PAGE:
Smeets could quickly get his dark-squared bishop into play, but by then Anand had manoeuvred his knight to the strong square d3. This beast had to be traded, and this is how Black ended up with a protected passer on the same square, with opposite-coloured bishops and four rooks also on the board. Still, this should have been an easy draw, until the Dutchman allowed an exchange sac.

Smeets-Anand Wijk aan Zee, 2011

Black got something to play for, and after the blunder 57.g3?? it was all over. (After he played it and Anand answered with 57...hxg3 Smeets realized immediately that 58.Rg2 fails to 58...d2! 59.Rxd2 Rxd2 60.Kxd2 g2 and the other pawn promotes.)

More drama for the local fans followed, when after seven hours of superb defending Erwin l'Ami dropped his rook in a (theoretically drawn) RN vs R ending. Many things had happened before, though - in fact this game was clearly the most spectacular fight of the tournament so far. To start with, it looked like Carlsen would finally deliver a knockout to l'Ami on move 61, as until then the Dutchman was still on his feet:

Carlsen-l'Ami Wijk aan Zee, 2011

62. Bc1? First 62. Bg5 and only after the bishop on e7 moves 63.g7 wins immediately. 62...Bf6 63.g7 Bxg7 64.Rg5+ Kh4 65.Nxg7 (65.Rxg7 Rxg7 66.Nxg7 Kg3! and the last pawn drops)
65...Ne3+! (Black plays for stalemate) 66. Bxe3 Rd2+! 67. Kc1 Rd1+ 68. Kb2 Rd2+ 69. Kc3 Rd3+ 70. Kc4
70...Rxe3! It's not a crazy rook: 70...Rc3+? 71. Kd4 Rc4+ 72. Kd5+-. 71. Rxh5+ Kg4
72. Rh2? Throwing away the win. One of the three winning moves was 72. Rh4+! Kg5 (72...Kxh4 73. Nf5+ or 72... Kg3 73. Rh3+) 73. Kd4 Re7 (both 73...Rg3 and 73... Re2 are now met by 74. Rh2) 74. Rh3 Kg4 75. Nh5+-. 72...Re7! 73. Nh5 Re5! The knight has nowhere to go so White has to give up his last pawn, when the ending is, theoretically speaking, easy to draw. But after seven hours of play, and facing the world's highest rated player, it's an arduous task. 74. Nf6+ Kg3 75. Rh7 Kxg2 76. Kd4 Re1 77. Ng4 Kg3 78. Ne3 Ra1 79. Rg7+ Kf4 80. Rf7+ Kg3 81. Nc2 Ra4+ 82. Ke3 Kg4 83. Nd4 Kg5 84. Ke4 Kg6 85. Rf1 Ra5 86. Nc6 Ra4+ 87. Ke5 Kg5 88. Rg1+ Rg4 89. Ra1 Rg3 90. Re1 Rg2 91. Ne7 Kg4 92. Nf5 Ra2 93. Rg1+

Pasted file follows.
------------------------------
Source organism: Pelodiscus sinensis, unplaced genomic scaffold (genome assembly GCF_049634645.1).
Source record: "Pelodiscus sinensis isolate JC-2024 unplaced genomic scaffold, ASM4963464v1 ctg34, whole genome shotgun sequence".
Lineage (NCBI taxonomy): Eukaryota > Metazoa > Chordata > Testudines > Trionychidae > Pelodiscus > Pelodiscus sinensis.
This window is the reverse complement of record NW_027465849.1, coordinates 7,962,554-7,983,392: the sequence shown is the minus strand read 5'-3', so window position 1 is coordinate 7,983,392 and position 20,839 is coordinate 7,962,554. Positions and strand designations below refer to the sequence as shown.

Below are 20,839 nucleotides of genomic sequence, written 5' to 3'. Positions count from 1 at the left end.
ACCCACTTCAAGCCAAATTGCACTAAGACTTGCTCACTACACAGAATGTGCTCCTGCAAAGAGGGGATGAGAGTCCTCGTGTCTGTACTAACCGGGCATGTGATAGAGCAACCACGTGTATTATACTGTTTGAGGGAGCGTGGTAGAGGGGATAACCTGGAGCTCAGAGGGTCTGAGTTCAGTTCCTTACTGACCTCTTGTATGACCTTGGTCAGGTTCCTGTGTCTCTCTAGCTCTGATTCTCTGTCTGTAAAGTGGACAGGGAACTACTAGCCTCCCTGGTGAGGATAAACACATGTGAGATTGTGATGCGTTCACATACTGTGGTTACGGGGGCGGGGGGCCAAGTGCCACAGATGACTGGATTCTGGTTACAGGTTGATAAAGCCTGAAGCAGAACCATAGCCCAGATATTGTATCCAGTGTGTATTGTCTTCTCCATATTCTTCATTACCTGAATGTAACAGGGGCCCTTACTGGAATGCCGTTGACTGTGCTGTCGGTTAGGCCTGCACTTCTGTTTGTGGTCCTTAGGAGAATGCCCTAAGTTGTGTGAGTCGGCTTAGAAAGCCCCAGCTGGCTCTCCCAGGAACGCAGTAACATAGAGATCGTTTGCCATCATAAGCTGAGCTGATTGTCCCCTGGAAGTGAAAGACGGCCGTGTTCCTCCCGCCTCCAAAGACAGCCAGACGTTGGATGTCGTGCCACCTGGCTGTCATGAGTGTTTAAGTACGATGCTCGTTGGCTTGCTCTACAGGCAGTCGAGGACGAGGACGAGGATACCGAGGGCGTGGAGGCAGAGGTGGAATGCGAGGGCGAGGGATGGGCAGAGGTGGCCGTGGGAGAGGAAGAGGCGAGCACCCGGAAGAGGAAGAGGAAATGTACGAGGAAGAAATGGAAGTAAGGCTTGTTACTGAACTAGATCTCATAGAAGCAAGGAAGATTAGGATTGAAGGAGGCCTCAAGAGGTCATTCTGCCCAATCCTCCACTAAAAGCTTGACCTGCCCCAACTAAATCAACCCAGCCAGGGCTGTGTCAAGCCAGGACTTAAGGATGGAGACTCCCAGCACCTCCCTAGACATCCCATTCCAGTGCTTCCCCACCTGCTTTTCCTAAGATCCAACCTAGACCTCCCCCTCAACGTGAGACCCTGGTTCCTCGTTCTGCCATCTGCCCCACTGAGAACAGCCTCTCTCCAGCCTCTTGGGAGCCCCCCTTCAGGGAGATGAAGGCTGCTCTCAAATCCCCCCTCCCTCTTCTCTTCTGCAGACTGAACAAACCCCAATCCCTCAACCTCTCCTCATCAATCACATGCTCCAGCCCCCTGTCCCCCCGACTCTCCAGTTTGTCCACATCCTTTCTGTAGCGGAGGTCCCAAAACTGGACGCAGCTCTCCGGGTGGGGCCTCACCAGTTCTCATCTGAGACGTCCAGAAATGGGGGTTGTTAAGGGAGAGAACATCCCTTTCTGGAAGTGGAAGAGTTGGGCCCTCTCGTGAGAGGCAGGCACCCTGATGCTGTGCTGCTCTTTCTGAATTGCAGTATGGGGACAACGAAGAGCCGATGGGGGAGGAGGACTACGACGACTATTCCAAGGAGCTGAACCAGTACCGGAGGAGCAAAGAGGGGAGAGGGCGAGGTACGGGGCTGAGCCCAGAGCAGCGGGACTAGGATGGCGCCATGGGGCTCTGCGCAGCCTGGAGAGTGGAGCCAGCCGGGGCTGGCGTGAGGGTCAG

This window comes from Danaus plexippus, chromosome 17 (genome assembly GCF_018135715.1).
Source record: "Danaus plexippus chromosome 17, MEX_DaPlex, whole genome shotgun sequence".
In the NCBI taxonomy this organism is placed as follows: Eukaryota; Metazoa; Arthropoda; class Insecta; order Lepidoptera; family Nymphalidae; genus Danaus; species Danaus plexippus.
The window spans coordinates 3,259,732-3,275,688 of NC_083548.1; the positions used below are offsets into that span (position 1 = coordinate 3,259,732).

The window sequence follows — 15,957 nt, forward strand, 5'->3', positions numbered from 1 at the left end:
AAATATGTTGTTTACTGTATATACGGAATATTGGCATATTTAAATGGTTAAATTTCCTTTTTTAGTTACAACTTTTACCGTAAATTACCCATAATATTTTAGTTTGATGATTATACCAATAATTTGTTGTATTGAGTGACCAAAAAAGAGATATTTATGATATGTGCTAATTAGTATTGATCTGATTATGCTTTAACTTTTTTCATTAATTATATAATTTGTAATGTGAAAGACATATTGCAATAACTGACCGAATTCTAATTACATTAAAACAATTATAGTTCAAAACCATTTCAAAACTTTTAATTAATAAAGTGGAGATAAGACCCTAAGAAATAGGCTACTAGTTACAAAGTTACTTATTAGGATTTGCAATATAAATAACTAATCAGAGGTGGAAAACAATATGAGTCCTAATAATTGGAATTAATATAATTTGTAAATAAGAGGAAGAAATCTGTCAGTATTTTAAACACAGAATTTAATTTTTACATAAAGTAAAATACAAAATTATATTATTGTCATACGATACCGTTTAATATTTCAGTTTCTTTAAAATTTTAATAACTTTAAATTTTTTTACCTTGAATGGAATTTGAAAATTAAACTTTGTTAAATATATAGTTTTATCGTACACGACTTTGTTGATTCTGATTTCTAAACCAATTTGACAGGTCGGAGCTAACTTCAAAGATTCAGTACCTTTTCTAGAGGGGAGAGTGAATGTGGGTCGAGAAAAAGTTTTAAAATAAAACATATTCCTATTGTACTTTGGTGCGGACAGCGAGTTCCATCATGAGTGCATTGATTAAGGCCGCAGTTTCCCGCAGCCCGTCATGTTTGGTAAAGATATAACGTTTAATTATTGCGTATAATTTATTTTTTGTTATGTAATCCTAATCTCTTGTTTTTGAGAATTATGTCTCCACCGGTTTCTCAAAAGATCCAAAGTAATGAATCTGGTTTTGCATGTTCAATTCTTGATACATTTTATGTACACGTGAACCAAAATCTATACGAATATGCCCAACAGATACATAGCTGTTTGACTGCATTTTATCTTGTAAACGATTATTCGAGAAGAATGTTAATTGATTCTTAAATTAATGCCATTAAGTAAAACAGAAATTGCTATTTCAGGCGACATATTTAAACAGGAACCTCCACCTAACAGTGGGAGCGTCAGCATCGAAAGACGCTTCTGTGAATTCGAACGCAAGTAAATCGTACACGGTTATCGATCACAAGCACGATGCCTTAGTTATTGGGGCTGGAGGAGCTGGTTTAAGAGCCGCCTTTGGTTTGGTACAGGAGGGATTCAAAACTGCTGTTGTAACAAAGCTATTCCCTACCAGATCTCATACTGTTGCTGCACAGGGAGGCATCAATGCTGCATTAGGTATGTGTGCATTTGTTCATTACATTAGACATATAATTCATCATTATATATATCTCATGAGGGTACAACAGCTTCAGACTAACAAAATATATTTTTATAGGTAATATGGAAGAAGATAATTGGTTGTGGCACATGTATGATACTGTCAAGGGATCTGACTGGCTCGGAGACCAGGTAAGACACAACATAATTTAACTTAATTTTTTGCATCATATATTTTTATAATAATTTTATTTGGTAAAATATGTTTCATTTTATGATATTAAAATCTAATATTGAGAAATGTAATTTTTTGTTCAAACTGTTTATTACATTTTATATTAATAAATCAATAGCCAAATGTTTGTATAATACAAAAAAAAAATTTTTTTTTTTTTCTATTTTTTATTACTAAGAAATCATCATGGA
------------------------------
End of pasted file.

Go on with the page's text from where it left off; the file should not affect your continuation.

93...Kf3?? Other moves draw. 94. Nh4+ 1-0 The king is forced to the second rank, when Rg2+ picks up the rook on a2.

In the B group Luke McShane saw his lead decrease to half a point. He got under slight pressure against Frenchman Laurent Fressinet but held an ending to a draw. This allowed Zahar Efimenko to come closer; the Ukrainian beat David Navara with White.

Hammer won his first game, and with it the 250-euro “Piet Zwart prize”, against Spoelman. Wojtaszek defeated Friso Nijboer in a King's Indian. Both Surya Ganguly and Le Quang Liem are in bad shape in Wijk aan Zee - they're sharing last place with 1.5 points out of 5.

Somehow the C group is always extremely interesting, year after year. It must be the mixture of GMs and IMs, the presence of both very young players and ladies, and perhaps some other imbalances. Today only one game ended in a draw. Vocaturo strengthened his lead with a win against Bluvshtein. He still has Nyzhnyk chasing with just half a point less. Today the 14-year-old Ukrainian crushed Pruijssers, earning 100 euros along the way. Compatriot Kateryna Lahno also won again and is in third place.

Games Group A

Game viewer by ChessTempo

Tata 2011 | Schedule & results Grandmaster Group A

Tata 2011 | Round 5 Standings Grandmaster Group A

Games Group B

Game viewer by ChessTempo

Tata 2011 | Schedule & results Grandmaster Group B

Tata 2011 | Round 5 Standings Grandmaster Group B

Games Group C

Game viewer by ChessTempo

Tata 2011 | Schedule & results Grandmaster Group C

Tata 2011 | Round 5 Standings Grandmaster Group C


Peter Doggers

Peter Doggers joined a chess club a month before turning 15 and still plays for it. He used to be an active tournament player and holds two IM norms.

Peter has a Master of Arts degree in Dutch Language & Literature. He briefly worked at New in Chess, then as a Dutch teacher and then in a project for improving safety and security in Amsterdam schools.

Between 2007 and 2013 Peter was running ChessVibes, a major source for chess news and videos acquired by in October 2013.

As our Director News & Events, Peter writes many of our news reports. In the summer of 2022, The Guardian’s Leonard Barden described him as “widely regarded as the world’s best chess journalist.”